Cognitive Bias In Decision-making Process

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If faced with a dire decision to be made in but a fraction of second, could this action be trusted to be rational and logical? The human brain, when faced with such situations, tends to take mental shortcuts to make dire decisions and judgments based on the context of information the brain is given. These mental shortcuts, or cognitive biases, cause the decision-making process to be faster but cannot be relied upon for objectivity. Often the brain prefers not to take the time to adequately assess the situation at hand in order to make a decision. This is how cognitive biases form, which can be detrimental to one’s situation. These biases impair an individual’s judgment, causing them to make poor decisions based in subjectivity.

All humans alike struggle to produce creative but practical solutions in which is needed to go about tackling problematic situations that occur as well as complex dilemmas. For one to fully trust their decision and resolution, they must use a rational thought process in order to produce the best possible output. However, what defines a “rational thought” differs from person to person. In accordance with Analytic Processes for School Leaders “Rational thinking is the ability to consider the relevant variables of a situation and to access, organize, and analyze relevant information (e.g., facts, opinions, judgments, and data) to arrive at a sound conclusion” (Richetti and Tregoe). In this context, rationality represents the human ability to think without bias and consider all available possibilities. In order to preserve consistency, this will be the definition of rationality used throughout this essay.

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The premise of cognitive bias is inherently irrational. Cognitive biases cause repetitive irrational acts due to subconscious desires for certain answers and decisions. The most common bias being confirmation bias, which is the tendency to interpret information in a way that confirms one’s prior beliefs. A bias created from an individual’s refusal to accept that they are wrong. This bias is most commonly used with elections, in which parties only put forth pleasant information about their candidate while sweeping unpleasant information under the rug. Conservatism bias, much like confirmation bias, is the main bias among individuals. Conservatism is the disposition to refuse to compromise one’s beliefs when given new information. When given one complex solution and one easily explained solution many chose the easily explained solution. People don’t want to accept what they don’t understand. As Thoreau once put it “[a] man receives only what he is ready to receive...” (Thoreau)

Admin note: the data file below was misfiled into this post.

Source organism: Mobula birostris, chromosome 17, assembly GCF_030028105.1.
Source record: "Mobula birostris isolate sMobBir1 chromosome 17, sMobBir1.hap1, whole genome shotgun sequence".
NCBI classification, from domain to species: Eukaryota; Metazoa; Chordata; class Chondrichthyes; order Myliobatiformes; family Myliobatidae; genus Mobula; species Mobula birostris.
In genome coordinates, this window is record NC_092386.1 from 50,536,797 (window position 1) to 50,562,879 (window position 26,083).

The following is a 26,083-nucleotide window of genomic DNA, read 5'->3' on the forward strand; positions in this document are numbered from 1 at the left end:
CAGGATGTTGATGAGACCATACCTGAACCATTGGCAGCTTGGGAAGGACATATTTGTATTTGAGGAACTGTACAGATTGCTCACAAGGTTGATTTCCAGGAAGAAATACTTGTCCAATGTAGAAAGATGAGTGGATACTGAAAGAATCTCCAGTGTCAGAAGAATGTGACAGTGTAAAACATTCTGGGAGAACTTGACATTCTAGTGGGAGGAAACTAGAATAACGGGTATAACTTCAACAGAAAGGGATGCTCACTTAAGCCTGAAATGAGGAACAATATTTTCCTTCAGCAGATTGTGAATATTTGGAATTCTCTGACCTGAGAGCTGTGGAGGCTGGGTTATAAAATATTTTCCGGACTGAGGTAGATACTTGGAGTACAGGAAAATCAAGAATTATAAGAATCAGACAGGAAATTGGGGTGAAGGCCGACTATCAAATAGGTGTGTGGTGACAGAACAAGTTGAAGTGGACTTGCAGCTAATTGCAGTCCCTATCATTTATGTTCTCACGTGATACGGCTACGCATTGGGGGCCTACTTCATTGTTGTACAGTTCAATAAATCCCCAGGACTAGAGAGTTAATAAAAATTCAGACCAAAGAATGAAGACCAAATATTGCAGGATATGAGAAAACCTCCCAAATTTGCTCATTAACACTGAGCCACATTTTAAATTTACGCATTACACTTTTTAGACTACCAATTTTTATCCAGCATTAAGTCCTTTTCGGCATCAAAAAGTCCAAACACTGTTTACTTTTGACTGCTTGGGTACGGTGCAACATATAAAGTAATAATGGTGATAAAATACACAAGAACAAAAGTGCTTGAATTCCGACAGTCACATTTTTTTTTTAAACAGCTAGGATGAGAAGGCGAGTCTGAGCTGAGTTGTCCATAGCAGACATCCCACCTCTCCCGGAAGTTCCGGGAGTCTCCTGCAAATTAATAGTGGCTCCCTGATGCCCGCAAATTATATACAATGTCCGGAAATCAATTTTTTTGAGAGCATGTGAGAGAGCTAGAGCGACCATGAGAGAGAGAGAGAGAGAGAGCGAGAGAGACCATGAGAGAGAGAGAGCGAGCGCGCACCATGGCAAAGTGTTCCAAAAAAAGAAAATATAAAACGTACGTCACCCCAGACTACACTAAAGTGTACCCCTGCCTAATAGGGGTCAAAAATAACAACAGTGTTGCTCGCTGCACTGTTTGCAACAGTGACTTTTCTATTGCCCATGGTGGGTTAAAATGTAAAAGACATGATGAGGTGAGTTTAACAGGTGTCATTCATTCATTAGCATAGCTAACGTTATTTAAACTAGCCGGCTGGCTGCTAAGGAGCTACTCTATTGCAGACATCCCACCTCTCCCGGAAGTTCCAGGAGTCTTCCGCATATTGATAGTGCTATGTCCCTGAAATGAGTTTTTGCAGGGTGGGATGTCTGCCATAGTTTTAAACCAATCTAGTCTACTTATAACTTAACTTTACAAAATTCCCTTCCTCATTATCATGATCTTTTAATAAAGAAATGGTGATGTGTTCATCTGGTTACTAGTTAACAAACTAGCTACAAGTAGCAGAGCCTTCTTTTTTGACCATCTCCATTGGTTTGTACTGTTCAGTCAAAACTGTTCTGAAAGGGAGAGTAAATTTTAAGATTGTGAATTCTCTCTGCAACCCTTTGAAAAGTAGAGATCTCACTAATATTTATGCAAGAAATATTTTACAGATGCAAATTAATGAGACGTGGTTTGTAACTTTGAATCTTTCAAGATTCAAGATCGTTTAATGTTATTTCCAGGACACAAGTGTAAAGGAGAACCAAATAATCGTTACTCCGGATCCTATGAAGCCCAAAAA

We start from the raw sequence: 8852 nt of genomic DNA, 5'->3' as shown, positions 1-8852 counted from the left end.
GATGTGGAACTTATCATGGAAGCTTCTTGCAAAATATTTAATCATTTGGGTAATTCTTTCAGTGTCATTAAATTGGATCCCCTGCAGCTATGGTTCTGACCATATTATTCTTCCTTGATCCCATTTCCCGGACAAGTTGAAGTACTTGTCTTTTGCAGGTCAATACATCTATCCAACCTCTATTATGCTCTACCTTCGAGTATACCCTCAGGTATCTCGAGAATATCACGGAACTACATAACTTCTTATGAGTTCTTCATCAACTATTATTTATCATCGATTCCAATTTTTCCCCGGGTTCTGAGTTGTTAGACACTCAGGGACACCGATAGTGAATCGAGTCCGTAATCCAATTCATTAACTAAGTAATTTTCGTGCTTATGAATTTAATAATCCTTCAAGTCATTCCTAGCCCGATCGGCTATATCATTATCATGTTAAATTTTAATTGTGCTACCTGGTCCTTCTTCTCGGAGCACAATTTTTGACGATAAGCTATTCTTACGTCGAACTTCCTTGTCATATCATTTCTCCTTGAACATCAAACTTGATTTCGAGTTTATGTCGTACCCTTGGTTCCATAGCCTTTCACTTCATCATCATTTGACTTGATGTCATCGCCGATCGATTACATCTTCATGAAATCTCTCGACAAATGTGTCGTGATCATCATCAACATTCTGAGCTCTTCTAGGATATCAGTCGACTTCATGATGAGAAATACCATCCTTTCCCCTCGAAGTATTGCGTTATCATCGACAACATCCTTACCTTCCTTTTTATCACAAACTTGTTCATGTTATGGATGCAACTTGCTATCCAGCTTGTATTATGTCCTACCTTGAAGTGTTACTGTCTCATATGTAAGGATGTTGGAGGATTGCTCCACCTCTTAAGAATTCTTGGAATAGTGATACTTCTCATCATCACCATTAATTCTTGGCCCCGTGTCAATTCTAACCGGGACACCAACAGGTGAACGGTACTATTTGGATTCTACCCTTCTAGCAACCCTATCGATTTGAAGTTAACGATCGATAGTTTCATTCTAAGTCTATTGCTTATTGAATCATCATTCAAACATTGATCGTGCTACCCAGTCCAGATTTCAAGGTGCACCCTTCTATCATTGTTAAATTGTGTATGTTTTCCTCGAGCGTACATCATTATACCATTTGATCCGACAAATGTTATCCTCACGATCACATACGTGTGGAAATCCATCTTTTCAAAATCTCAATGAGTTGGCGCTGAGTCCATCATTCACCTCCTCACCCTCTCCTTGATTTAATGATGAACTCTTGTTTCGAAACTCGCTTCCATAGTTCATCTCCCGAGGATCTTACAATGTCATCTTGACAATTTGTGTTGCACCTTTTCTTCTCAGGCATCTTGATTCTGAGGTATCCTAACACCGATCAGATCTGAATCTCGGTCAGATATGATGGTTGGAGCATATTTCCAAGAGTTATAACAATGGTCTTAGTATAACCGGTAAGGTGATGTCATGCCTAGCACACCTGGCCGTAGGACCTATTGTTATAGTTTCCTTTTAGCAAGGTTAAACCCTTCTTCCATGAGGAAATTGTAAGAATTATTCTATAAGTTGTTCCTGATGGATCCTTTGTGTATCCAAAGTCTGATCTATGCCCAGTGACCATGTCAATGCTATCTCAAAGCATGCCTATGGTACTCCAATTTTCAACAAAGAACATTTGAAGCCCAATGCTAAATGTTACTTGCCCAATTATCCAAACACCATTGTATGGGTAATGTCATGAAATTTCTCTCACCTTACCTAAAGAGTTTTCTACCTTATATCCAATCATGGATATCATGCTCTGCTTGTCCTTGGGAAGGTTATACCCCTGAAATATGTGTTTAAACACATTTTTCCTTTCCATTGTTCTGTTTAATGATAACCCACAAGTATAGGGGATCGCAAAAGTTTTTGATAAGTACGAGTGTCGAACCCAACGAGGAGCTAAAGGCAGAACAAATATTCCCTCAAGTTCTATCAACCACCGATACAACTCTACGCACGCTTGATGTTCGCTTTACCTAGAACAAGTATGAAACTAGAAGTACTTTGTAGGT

When faced with major decisions individuals tackle cognitive biases in which they must utilize multiple objective sources of information in order to prevent bias from causing an irrational judgment. If an individual finds themselves ignoring information that is hard to comprehend or taking bits of data to confirm prejudice while dismissing other data then it might be time to take a better look at things. One must take the time to ask for an opposing opinion and not simply dismiss information just because it may prove them to be wrong. The best way to approach one’s own bias is to ask questions that oppose their beliefs. The best thing to do when understanding information is not possible is to go to someone else who does understand it and get their opinion. Many refuse to accept that they don’t understand something but they don’t realize that if they do they can begin to understand it by getting someone to explain it to them.

Cognitive bias is used by the human brain unconsciously and can lead to irrational behavioral decisions causing misconception in information and judgment. Everyone is susceptible to cognitive biases rather they accept it or not but if one can recognize when they are using a cognitive bias then they can then begin to confront it. Recognizing a bias is just as simple as understanding the actions that one is taking and from there start to analyze information from all aspects, gain viewpoints from a third party. Finding all the information related on that subject can help one avoid the most common cognitive bias. The better one is at understanding all the information and aspects of a situation the more sound the solution will be. “Don’t answer your questions before even starting your research.”

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Cognitive Bias In Decision-making Process. (2022, March 18). Edubirdie. Retrieved July 18, 2024, from
“Cognitive Bias In Decision-making Process.” Edubirdie, 18 Mar. 2022,
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Cognitive Bias In Decision-making Process [Internet]. Edubirdie. 2022 Mar 18 [cited 2024 Jul 18]. Available from:

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